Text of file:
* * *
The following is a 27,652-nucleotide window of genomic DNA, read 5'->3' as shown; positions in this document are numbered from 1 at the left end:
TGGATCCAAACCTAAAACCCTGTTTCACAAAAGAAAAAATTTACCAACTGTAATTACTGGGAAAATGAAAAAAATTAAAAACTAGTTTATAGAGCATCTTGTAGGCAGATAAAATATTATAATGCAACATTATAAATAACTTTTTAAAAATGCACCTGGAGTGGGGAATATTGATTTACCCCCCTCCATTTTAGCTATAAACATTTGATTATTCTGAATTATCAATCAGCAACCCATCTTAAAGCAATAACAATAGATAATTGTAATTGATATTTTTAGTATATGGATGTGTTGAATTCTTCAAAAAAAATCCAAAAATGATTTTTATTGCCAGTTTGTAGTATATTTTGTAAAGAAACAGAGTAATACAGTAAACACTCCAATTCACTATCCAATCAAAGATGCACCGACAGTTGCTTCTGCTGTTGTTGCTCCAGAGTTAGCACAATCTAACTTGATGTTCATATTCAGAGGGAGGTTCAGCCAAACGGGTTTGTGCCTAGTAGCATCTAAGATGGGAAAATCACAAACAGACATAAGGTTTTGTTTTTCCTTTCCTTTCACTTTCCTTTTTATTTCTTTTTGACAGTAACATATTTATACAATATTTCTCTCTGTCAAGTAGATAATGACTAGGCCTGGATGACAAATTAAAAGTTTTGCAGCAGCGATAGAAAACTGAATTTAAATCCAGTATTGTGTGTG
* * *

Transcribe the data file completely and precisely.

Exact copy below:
The following is a 27,652-nucleotide window of genomic DNA, read 5'->3' as shown; positions in this document are numbered from 1 at the left end:
TGGATCCAAACCTAAAACCCTGTTTCACAAAAGAAAAAATTTACCAACTGTAATTACTGGGAAAATGAAAAAAATTAAAAACTAGTTTATAGAGCATCTTGTAGGCAGATAAAATATTATAATGCAACATTATAAATAACTTTTTAAAAATGCACCTGGAGTGGGGAATATTGATTTACCCCCCTCCATTTTAGCTATAAACATTTGATTATTCTGAATTATCAATCAGCAACCCATCTTAAAGCAATAACAATAGATAATTGTAATTGATATTTTTAGTATATGGATGTGTTGAATTCTTCAAAAAAAATCCAAAAATGATTTTTATTGCCAGTTTGTAGTATATTTTGTAAAGAAACAGAGTAATACAGTAAACACTCCAATTCACTATCCAATCAAAGATGCACCGACAGTTGCTTCTGCTGTTGTTGCTCCAGAGTTAGCACAATCTAACTTGATGTTCATATTCAGAGGGAGGTTCAGCCAAACGGGTTTGTGCCTAGTAGCATCTAAGATGGGAAAATCACAAACAGACATAAGGTTTTGTTTTTCCTTTCCTTTCACTTTCCTTTTTATTTCTTTTTGACAGTAACATATTTATACAATATTTCTCTCTGTCAAGTAGATAATGACTAGGCCTGGATGACAAATTAAAAGTTTTGCAGCAGCGATAGAAAACTGAATTTAAATCCAGTATTGTGTGTG